My Punderful Quest For "Dad Jokes" In Other Languages
Corny jokes aren't for everyone, but try to be o-pun-minded.
We know them. We love to hate them. Sometimes they make us chuckle. And they always make us cringe. “Dad jokes"— corny, predictable jokes that usually involve puns or wordplay — have become a recognized staple of American humor in recent years. They’re wisecracks you’d expect your dorky father to make. Here’s a classic example:
You: “What time is it?"
Dad: “Time for you to get a watch!"
Cue the eye roll.
Due to their virtual ubiquity in American English, I wanted to find out if “dad jokes" exist in other languages, as well. Or is everyone else missing out on the fun with puns?
Jokes So Bad They’re Spainful
After chatting with friends who are native Spanish speakers, I get the sense that puns are a major part of their comic lexicon. While it may not always be linked to papá, corny wordplay is certainly prevalent in Spanish. Here’s a classic one that is dad-centric:
Child, in grocery store: “Mira, papí. Soy milk." (“Look, daddy. Soy milk.")
Dad: “Hola, Milk. Soy papí." (“Hello, Milk. I’m daddy.")
In Spanish, soy is a conjugation of the verb ser (“to be"), meaning “I am." The child was simply pointing out the store’s selection of non-dairy substitutes, but the father wouldn’t let the pun potential go untapped.
These Jokes Are Gut-Frenching
The French love bad jokes. In fact, a native speaker told me they learn many corny puns during childhood. Like this gem:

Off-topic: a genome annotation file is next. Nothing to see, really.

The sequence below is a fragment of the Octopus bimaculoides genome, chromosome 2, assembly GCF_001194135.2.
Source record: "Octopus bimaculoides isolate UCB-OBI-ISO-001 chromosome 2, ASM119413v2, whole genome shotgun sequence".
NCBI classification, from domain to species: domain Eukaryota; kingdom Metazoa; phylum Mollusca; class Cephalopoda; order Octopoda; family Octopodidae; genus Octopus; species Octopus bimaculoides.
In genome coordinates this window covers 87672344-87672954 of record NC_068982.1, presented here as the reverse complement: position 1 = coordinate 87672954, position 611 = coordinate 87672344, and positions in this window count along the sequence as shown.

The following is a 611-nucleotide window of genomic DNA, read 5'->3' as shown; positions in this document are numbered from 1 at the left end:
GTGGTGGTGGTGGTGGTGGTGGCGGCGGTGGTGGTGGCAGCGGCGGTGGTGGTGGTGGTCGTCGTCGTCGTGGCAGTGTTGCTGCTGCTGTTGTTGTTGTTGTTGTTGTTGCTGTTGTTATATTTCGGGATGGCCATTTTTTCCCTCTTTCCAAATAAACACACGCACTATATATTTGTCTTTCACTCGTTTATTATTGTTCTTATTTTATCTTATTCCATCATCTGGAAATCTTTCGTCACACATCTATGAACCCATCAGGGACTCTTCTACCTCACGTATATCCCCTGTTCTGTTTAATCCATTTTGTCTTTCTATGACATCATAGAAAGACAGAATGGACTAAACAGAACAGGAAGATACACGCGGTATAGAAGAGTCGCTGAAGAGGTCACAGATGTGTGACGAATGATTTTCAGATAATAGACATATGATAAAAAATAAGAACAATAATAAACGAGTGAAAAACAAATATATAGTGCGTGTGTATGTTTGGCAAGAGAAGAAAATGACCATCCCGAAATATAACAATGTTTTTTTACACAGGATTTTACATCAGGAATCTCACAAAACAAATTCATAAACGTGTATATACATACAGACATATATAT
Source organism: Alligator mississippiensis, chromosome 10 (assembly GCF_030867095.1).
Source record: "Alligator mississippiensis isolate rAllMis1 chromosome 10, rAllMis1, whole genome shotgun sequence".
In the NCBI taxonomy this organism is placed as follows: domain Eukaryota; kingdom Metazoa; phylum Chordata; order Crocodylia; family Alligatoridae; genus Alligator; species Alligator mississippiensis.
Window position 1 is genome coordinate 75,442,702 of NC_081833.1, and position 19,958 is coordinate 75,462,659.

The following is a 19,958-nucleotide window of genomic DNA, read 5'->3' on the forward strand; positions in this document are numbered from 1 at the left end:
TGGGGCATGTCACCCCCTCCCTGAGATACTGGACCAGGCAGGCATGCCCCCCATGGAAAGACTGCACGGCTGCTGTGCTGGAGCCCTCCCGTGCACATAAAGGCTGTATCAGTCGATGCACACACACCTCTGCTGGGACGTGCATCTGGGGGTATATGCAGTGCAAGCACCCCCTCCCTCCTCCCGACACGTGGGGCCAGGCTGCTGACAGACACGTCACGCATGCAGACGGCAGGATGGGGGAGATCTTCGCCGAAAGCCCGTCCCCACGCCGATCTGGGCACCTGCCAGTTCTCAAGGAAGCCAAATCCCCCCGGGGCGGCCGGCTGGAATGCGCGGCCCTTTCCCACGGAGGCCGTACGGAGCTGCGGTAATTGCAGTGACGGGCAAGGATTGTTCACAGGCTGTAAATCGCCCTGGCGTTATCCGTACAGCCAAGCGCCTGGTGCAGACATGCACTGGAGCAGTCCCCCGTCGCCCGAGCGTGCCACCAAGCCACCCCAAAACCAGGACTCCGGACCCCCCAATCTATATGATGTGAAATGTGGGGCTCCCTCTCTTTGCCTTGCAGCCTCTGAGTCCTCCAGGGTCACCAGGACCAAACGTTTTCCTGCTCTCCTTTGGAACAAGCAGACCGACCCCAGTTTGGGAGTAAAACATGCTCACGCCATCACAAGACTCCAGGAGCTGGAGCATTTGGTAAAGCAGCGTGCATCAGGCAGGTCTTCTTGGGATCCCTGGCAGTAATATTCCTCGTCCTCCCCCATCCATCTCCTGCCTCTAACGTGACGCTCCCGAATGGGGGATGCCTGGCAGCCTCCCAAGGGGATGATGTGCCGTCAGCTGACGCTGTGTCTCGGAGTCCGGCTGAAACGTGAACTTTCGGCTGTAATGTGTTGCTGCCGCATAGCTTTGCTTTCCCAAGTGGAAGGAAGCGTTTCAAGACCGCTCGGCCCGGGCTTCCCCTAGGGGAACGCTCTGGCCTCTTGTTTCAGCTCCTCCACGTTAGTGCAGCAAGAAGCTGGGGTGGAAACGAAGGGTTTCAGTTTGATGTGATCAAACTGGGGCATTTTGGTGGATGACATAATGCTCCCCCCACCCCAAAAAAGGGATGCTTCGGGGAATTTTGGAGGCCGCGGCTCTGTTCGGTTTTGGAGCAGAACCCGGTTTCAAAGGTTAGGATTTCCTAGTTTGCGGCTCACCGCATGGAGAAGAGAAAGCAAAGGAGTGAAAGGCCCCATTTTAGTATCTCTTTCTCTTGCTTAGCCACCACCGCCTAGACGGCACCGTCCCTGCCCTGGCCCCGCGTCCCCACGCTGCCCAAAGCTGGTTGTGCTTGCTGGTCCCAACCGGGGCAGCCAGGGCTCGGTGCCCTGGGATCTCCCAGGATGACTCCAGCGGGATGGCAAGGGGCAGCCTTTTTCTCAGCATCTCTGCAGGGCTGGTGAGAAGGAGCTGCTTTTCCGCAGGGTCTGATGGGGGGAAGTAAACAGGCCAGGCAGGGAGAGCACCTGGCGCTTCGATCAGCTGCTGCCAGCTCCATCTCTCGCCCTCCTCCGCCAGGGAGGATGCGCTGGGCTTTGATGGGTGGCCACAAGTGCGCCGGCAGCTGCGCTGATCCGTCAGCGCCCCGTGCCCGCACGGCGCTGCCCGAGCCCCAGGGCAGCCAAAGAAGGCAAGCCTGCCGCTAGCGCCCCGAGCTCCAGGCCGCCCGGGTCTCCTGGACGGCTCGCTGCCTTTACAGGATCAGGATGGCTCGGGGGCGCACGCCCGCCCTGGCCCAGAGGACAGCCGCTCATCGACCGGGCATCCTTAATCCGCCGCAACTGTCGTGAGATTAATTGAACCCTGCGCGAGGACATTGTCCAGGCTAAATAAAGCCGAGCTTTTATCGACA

Person 1: "Quoi?" (“What?")
Person 2: “Feur" (forming the word “coiffeur," which means “hairdresser")
It doesn’t make much sense to non-French speakers. Then again, it probably doesn’t make much sense to French speakers either. But, that’s the beauty of it. It’s so unfunny, it may elicit a chuckle. In French, this style of humor could be classified as “mauvaises blagues" (“bad jokes") or "blagues pourries" (“rotten jokes").
I L’italy Can’t Handle These Jokes
What do you call a Roman with a cold? Julius Sneezer. That one’s pretty terrible, but Italians are all about the bad jokes. They call them "freddura," which is a pun or witticism.
Person 1: “Qual è il colmo per un idraulico?" (“What is the last straw for a plumber?")
Person 2: “Non capire un tubo." (“Not understanding a pipe," which, in Italian, means not understanding anything.)
Get it? Me neither. But we’ll give it an "A" for effort.
These Jokes Will Entertain Ger-Man
Germans aren’t exactly famous for their humor, but they do have some jokes up their sleeves. They refer to stupid, corny humor as “flachwitze" (“flat jokes") or “schenkelklopfer" (“thigh-beaters" or what we would call “knee-slappers"). Here’s an example:
Person 1: "Was macht ein Clown im Büro?" (“What does a clown do in the office?")
Person 2: “Faxen.“ (“Fax," but also “make trouble" or “fool around")
Very clever. So clever a dad might even say it.
The best part of these “flachwitze," though, is the ritual that goes along with them. Some Germans will lift their feet after telling a bad joke, with the idea being that the joke is so flat it will crawl under their feet.
The concept of American-style “dad jokes" directly linked to fathers isn’t readily apPARENT (sorry) in other languages. But, the use and begrudging acceptance of dumb, corny puns is universal. Whether you’re at a grocery store in Mexico or in the office with a German clown, a little wordplay can go a long way in bringing us all together.